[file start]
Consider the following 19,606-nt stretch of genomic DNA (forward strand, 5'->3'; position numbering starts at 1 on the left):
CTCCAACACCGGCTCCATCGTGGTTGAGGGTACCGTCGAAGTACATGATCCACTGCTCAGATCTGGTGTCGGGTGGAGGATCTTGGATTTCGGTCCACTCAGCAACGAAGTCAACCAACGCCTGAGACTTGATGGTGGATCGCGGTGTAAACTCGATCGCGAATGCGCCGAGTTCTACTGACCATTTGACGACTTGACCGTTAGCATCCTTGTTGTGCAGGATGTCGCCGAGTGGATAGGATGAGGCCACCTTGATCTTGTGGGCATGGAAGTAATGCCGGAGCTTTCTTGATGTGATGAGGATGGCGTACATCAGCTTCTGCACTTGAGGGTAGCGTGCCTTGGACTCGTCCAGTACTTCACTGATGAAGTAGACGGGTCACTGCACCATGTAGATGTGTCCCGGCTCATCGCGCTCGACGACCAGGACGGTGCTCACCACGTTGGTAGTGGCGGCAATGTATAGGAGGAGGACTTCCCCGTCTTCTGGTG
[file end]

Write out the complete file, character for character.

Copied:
Consider the following 19,606-nt stretch of genomic DNA (forward strand, 5'->3'; position numbering starts at 1 on the left):
CTCCAACACCGGCTCCATCGTGGTTGAGGGTACCGTCGAAGTACATGATCCACTGCTCAGATCTGGTGTCGGGTGGAGGATCTTGGATTTCGGTCCACTCAGCAACGAAGTCAACCAACGCCTGAGACTTGATGGTGGATCGCGGTGTAAACTCGATCGCGAATGCGCCGAGTTCTACTGACCATTTGACGACTTGACCGTTAGCATCCTTGTTGTGCAGGATGTCGCCGAGTGGATAGGATGAGGCCACCTTGATCTTGTGGGCATGGAAGTAATGCCGGAGCTTTCTTGATGTGATGAGGATGGCGTACATCAGCTTCTGCACTTGAGGGTAGCGTGCCTTGGACTCGTCCAGTACTTCACTGATGAAGTAGACGGGTCACTGCACCATGTAGATGTGTCCCGGCTCATCGCGCTCGACGACCAGGACGGTGCTCACCACGTTGGTAGTGGCGGCAATGTATAGGAGGAGGACTTCCCCGTCTTCTGGTG